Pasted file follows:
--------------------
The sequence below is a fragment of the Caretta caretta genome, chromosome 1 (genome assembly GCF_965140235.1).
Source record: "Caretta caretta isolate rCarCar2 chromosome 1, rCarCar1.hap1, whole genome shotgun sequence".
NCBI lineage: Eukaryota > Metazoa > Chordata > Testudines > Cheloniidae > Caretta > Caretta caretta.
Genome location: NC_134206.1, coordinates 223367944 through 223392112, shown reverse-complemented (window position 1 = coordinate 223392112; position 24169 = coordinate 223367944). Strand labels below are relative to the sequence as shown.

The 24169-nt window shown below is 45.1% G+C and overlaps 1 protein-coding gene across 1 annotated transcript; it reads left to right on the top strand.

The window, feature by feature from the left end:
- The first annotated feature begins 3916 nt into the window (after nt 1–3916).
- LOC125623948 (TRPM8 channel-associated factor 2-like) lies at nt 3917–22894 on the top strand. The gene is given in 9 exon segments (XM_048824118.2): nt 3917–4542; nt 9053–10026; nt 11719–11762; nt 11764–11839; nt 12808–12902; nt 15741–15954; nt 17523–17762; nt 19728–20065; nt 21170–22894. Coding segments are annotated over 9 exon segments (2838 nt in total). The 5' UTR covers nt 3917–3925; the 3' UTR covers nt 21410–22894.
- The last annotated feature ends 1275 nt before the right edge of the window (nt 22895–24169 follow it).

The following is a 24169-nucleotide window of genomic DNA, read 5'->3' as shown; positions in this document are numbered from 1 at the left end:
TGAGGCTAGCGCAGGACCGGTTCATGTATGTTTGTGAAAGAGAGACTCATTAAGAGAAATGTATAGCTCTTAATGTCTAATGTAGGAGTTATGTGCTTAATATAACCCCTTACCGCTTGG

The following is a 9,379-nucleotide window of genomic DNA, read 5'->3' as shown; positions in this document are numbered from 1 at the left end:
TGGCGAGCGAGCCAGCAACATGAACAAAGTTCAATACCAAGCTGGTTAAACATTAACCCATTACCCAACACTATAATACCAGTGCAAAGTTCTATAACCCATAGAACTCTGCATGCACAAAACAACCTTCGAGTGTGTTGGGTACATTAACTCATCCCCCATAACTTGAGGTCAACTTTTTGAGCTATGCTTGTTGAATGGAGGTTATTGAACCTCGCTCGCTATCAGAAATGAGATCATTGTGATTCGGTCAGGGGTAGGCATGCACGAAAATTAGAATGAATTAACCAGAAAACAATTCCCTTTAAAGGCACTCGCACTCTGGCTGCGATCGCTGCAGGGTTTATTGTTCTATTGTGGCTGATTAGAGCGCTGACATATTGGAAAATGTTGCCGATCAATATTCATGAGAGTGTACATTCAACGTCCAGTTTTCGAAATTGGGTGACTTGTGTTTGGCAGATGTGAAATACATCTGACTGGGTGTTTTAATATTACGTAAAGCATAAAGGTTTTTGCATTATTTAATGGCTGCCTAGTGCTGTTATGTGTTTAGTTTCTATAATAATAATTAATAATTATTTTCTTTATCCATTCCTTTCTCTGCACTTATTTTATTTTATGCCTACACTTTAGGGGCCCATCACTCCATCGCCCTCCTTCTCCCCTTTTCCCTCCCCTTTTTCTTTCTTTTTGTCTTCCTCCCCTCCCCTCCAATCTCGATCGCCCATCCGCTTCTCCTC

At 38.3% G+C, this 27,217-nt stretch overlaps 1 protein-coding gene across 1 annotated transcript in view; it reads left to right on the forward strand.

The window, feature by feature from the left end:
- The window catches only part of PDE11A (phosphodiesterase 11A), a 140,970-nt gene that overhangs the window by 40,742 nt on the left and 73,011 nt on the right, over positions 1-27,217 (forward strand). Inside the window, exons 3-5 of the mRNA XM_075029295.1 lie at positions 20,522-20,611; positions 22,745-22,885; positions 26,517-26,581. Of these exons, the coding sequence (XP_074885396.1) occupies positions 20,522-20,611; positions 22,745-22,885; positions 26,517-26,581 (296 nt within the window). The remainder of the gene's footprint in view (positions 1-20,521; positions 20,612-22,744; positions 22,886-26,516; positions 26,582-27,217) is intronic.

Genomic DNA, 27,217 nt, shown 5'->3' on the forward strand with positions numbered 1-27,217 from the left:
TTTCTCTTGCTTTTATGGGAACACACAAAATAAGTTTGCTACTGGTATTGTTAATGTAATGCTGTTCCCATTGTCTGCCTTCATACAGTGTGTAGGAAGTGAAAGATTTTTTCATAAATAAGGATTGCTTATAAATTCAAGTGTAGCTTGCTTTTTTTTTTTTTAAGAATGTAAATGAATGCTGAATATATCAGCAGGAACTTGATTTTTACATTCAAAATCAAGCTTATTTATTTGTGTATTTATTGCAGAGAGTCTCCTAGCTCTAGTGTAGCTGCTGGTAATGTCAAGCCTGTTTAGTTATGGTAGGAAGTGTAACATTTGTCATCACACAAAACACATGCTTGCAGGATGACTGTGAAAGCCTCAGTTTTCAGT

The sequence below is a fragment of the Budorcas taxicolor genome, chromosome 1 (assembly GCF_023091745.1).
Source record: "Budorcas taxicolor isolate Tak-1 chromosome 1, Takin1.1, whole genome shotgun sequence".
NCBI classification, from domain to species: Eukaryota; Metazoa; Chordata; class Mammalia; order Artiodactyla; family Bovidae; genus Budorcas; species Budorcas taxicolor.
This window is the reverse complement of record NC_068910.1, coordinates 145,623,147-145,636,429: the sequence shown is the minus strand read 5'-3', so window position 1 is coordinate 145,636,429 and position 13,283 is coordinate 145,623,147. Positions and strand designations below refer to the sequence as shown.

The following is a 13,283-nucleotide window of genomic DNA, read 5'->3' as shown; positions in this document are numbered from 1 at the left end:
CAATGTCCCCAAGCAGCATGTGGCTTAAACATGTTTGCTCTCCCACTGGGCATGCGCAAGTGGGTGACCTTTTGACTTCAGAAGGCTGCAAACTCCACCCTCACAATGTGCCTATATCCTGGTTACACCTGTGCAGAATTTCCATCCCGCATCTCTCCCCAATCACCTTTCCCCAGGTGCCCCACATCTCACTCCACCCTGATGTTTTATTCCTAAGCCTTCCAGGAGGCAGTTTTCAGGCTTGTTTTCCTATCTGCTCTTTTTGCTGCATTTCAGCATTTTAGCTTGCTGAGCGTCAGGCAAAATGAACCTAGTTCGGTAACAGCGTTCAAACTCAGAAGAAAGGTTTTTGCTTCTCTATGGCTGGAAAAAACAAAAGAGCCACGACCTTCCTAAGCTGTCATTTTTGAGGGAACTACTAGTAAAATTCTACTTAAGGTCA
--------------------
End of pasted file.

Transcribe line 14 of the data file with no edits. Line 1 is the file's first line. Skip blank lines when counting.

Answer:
At 38.3% G+C, this 27,217-nt stretch overlaps 1 protein-coding gene across 1 annotated transcript in view; it reads left to right on the forward strand.